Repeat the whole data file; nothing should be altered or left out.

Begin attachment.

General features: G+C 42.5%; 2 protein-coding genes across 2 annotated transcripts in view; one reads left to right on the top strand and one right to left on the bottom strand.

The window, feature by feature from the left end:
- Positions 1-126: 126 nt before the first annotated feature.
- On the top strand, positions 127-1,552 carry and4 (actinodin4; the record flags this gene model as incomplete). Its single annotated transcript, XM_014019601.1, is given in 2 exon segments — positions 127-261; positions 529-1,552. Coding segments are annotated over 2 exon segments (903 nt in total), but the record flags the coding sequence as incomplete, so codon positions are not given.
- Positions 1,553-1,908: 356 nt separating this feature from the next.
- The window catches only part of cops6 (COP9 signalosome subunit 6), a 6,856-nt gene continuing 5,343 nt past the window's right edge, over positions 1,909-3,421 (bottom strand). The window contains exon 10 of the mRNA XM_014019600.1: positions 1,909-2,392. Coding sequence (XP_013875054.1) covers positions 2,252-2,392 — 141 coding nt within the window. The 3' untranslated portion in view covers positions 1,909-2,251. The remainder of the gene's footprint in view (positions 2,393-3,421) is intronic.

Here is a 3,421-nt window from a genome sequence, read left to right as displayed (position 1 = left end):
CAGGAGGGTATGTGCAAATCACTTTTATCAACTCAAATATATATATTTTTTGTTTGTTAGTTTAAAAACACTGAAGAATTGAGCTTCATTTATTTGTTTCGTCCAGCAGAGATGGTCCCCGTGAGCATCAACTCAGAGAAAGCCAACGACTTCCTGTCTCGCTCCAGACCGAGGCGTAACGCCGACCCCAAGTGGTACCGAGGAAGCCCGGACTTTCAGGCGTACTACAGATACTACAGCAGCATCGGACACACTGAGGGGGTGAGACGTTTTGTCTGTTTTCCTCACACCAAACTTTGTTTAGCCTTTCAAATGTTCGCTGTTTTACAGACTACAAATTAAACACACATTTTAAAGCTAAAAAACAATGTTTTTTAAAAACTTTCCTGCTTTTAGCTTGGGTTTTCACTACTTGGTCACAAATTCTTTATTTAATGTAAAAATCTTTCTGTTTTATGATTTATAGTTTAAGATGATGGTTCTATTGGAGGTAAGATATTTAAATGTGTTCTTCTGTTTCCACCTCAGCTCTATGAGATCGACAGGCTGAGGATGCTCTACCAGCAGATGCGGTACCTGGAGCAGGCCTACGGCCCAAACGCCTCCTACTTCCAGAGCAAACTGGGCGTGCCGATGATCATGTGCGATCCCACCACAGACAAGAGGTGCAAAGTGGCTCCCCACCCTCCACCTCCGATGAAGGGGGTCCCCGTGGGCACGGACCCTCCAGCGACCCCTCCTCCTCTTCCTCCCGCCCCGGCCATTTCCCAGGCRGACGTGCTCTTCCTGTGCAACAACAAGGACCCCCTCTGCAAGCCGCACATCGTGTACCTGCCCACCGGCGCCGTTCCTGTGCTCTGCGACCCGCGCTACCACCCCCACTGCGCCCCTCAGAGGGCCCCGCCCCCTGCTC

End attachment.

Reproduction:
General features: G+C 42.5%; 2 protein-coding genes across 2 annotated transcripts in view; one reads left to right on the top strand and one right to left on the bottom strand.

The window, feature by feature from the left end:
- Positions 1-126: 126 nt before the first annotated feature.
- On the top strand, positions 127-1,552 carry and4 (actinodin4; the record flags this gene model as incomplete). Its single annotated transcript, XM_014019601.1, is given in 2 exon segments — positions 127-261; positions 529-1,552. Coding segments are annotated over 2 exon segments (903 nt in total), but the record flags the coding sequence as incomplete, so codon positions are not given.
- Positions 1,553-1,908: 356 nt separating this feature from the next.
- The window catches only part of cops6 (COP9 signalosome subunit 6), a 6,856-nt gene continuing 5,343 nt past the window's right edge, over positions 1,909-3,421 (bottom strand). The window contains exon 10 of the mRNA XM_014019600.1: positions 1,909-2,392. Coding sequence (XP_013875054.1) covers positions 2,252-2,392 — 141 coding nt within the window. The 3' untranslated portion in view covers positions 1,909-2,251. The remainder of the gene's footprint in view (positions 2,393-3,421) is intronic.

Here is a 3,421-nt window from a genome sequence, read left to right as displayed (position 1 = left end):
CAGGAGGGTATGTGCAAATCACTTTTATCAACTCAAATATATATATTTTTTGTTTGTTAGTTTAAAAACACTGAAGAATTGAGCTTCATTTATTTGTTTCGTCCAGCAGAGATGGTCCCCGTGAGCATCAACTCAGAGAAAGCCAACGACTTCCTGTCTCGCTCCAGACCGAGGCGTAACGCCGACCCCAAGTGGTACCGAGGAAGCCCGGACTTTCAGGCGTACTACAGATACTACAGCAGCATCGGACACACTGAGGGGGTGAGACGTTTTGTCTGTTTTCCTCACACCAAACTTTGTTTAGCCTTTCAAATGTTCGCTGTTTTACAGACTACAAATTAAACACACATTTTAAAGCTAAAAAACAATGTTTTTTAAAAACTTTCCTGCTTTTAGCTTGGGTTTTCACTACTTGGTCACAAATTCTTTATTTAATGTAAAAATCTTTCTGTTTTATGATTTATAGTTTAAGATGATGGTTCTATTGGAGGTAAGATATTTAAATGTGTTCTTCTGTTTCCACCTCAGCTCTATGAGATCGACAGGCTGAGGATGCTCTACCAGCAGATGCGGTACCTGGAGCAGGCCTACGGCCCAAACGCCTCCTACTTCCAGAGCAAACTGGGCGTGCCGATGATCATGTGCGATCCCACCACAGACAAGAGGTGCAAAGTGGCTCCCCACCCTCCACCTCCGATGAAGGGGGTCCCCGTGGGCACGGACCCTCCAGCGACCCCTCCTCCTCTTCCTCCCGCCCCGGCCATTTCCCAGGCRGACGTGCTCTTCCTGTGCAACAACAAGGACCCCCTCTGCAAGCCGCACATCGTGTACCTGCCCACCGGCGCCGTTCCTGTGCTCTGCGACCCGCGCTACCACCCCCACTGCGCCCCTCAGAGGGCCCCGCCCCCTGCTC